Lit I Love, Title 16: The Color Purple

I apologize for the lengthy nature of this post, but bear with me, I think it’ll be worth it. 

Regardless of which side of the political lines you find yourself on, these are uncertain times. It extends farther than just the boundaries of the United States, North America, and the oceans. These uncertain times are global. Even if the uncertainty isn’t political, Earth is itself uncertain, rocking the coasts of New Zealand and Japan with earthquakes and the threat of consuming waves. As humans, we really don’t do well with uncertainty.

Many of us feel drawn to crawl under a thick duvet and hide there until our footing is more solid. Some want to run screaming into the unknown with tight fists in balls, ready to bash whatever demons they encounter. Then there are those of us who know that our beds won’t protect us any better than our balled-up fists and we try to figure out what can be done. It is human. It is not new.

I’m in that last group. While part of me is lulled into the comfort of soft sheets and oblivion, the bigger part of me needs to know what’s expected of me, and what I can do.

My first step is always reading. I read everything I can get my hands on. And in this particular moment in time, there is one request I am reading over and over. Listen. Listen. Listen. 

There are plenty of us co-dependent sorts out in the world that have a desperate urge to superhero things up. We want to swoop in and da-da-da!! save the day. There, I made it all better, now we can be happy. Yay! Certainty. Alas, that plan leaves out all kinds of reality and at the very least, it’s not what’s needed.

What’s needed is our ears. We have to listen to the stories of those who are in front of us hurting. We have to listen to the stories of their ancestors. We have to listen to the parts of the stories that overlap with our own, the parts where we aren’t always the good guys. It is crucial.

Author David Augsberger says, ““Being heard is so close to being loved that for the average person, they are almost indistinguishable.”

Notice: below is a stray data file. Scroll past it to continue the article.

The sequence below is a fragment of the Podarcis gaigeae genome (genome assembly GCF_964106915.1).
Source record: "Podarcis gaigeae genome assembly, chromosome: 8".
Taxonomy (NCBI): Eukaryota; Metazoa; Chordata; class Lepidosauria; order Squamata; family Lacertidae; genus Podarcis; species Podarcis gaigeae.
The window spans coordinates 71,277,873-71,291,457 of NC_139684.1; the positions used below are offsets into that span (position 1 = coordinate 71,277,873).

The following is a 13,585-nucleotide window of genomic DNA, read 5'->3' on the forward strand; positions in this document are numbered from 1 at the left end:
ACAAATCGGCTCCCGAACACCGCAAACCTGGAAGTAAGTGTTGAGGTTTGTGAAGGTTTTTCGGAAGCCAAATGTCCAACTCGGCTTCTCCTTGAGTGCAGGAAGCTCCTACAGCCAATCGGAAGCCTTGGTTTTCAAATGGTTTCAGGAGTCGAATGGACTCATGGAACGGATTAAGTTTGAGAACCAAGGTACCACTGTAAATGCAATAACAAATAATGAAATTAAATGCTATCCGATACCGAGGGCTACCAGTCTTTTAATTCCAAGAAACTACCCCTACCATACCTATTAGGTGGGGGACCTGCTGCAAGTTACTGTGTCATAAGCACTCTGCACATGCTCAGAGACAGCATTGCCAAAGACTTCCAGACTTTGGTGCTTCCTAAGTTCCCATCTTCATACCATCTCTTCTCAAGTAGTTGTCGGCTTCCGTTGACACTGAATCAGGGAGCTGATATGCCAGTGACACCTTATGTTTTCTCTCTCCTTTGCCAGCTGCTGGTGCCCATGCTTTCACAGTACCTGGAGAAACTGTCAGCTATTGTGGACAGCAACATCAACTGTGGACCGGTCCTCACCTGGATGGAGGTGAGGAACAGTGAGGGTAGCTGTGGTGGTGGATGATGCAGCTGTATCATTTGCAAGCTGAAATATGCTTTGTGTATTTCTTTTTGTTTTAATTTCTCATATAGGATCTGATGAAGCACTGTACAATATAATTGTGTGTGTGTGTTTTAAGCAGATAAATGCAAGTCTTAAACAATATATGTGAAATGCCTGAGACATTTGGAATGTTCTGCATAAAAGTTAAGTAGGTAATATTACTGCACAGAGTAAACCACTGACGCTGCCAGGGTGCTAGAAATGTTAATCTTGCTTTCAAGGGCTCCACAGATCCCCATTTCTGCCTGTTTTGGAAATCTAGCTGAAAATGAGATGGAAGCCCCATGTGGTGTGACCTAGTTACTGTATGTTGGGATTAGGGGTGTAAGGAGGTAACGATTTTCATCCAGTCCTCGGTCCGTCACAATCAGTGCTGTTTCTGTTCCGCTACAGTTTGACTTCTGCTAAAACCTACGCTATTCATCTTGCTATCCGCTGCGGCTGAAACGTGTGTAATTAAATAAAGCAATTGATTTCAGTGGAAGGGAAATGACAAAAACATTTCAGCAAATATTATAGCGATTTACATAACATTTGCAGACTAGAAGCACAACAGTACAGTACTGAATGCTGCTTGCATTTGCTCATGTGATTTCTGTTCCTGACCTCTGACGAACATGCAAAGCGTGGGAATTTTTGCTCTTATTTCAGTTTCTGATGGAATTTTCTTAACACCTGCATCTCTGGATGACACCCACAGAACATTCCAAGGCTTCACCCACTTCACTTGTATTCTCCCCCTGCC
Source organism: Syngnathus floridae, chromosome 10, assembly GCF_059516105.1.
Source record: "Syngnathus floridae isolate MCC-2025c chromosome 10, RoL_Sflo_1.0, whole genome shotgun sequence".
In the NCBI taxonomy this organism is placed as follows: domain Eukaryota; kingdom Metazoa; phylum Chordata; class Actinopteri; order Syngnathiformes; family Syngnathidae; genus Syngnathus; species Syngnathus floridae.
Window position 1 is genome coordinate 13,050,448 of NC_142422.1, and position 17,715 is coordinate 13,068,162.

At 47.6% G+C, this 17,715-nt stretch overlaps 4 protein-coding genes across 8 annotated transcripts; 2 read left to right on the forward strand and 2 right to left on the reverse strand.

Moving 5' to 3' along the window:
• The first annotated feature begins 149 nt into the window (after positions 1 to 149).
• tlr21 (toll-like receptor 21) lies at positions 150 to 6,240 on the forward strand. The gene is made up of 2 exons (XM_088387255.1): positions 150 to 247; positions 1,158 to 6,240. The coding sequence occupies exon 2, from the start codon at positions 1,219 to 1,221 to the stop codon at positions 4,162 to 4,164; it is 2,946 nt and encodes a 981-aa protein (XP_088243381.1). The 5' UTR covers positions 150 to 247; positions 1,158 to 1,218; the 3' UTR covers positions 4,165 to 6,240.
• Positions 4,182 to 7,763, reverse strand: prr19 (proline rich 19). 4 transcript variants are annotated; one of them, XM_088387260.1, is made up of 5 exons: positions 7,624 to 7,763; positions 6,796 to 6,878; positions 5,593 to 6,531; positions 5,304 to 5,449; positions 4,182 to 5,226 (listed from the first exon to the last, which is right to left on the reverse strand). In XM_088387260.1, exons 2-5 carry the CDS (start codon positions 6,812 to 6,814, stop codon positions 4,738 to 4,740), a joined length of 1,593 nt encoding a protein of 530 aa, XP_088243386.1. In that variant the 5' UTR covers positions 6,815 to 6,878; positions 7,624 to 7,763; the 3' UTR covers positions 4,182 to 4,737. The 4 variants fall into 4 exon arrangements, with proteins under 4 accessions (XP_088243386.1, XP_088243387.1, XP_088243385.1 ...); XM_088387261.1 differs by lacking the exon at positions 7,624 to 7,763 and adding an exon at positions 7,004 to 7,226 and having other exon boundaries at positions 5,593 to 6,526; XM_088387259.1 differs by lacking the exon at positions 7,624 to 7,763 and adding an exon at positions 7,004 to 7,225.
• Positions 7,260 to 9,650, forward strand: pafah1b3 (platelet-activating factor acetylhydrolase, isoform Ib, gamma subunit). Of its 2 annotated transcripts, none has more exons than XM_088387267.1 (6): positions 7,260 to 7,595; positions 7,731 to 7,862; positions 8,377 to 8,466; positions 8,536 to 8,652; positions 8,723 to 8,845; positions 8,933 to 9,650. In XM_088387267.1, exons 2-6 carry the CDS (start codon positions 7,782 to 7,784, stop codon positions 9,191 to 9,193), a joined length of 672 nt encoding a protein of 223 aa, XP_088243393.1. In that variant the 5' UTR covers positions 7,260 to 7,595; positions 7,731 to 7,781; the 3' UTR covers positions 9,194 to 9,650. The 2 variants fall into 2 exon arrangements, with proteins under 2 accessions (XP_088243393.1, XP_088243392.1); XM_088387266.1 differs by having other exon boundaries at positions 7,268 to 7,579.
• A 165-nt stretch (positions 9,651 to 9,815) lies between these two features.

tcp2coverAnd now, more to the point of this blog, THE COLOR PURPLE by Alice Walker, is one of the first books I ever read that really exposed me to the lives I knew nothing about. I first read this in high school, but have read it several times since (which is rare for me). It exposed me to the personal history of a black woman growing up in slavery, a survivor of rape, a woman living in an abusive household, and of a woman with a sexuality more fluid than my own. These narratives will never be mine, but thanks to Ms. Alice Walker, I have a much greater understanding of women who have lived these stories.

This is the power of story. Sharing non-fiction in a compelling way is vitally important, but fiction has a power like none other. In it, we can name names, we can expose all the ugliness that lurks in the dark, and we can show how in spite of the battering, humanity doesn’t just survive, but it can thrive. It shows that no one is confined to live under the weight of prejudice or abuse, but instead they are free to become who they were meant to be. If that doesn’t inspire hope in you, you might need to check your pulse.

This story of Celie, Nettie, Sofia, and Shug, inspires me. They each find a way to stand on their own feet as women and say to the darkness, “you don’t scare me!” They each find a way to wriggle out from under the oppressive forces and bloom. Nothing that bound them defines them. They are shaped by it, but not defined by it.

We can’t support our living sisters and brothers if we don’t know their stories. We have to listen to them, we have to read their cultural histories, and we have to find fiction that can help us fill in the rest of the story. Only then can we even start to grasp where help and support should begin.

This should make those  of you who are still bunkered-down under your covers happy. Pull your e-reader under the sheets with you and read. Read everything you can find on people who are living in the margins: people of color, people who have disabilties, the LGBTQIA community, and those of other faiths. Then start conversations over cups of coffee with people that are different from you with the sole intention of just listening to their story. Maybe you’ll discover where your gifts and skills can fill a need, but know that just listening and trying to understand is a way of extending love.

I apologize for the break from my standard form here, but breaks are good sometimes. To Ms. Alice Walker, I thank you for being a teacher for me. I thank you for helping me better understand others. Thank you for sharing your gift with the world. I believe we, your readers, are all better humans for it.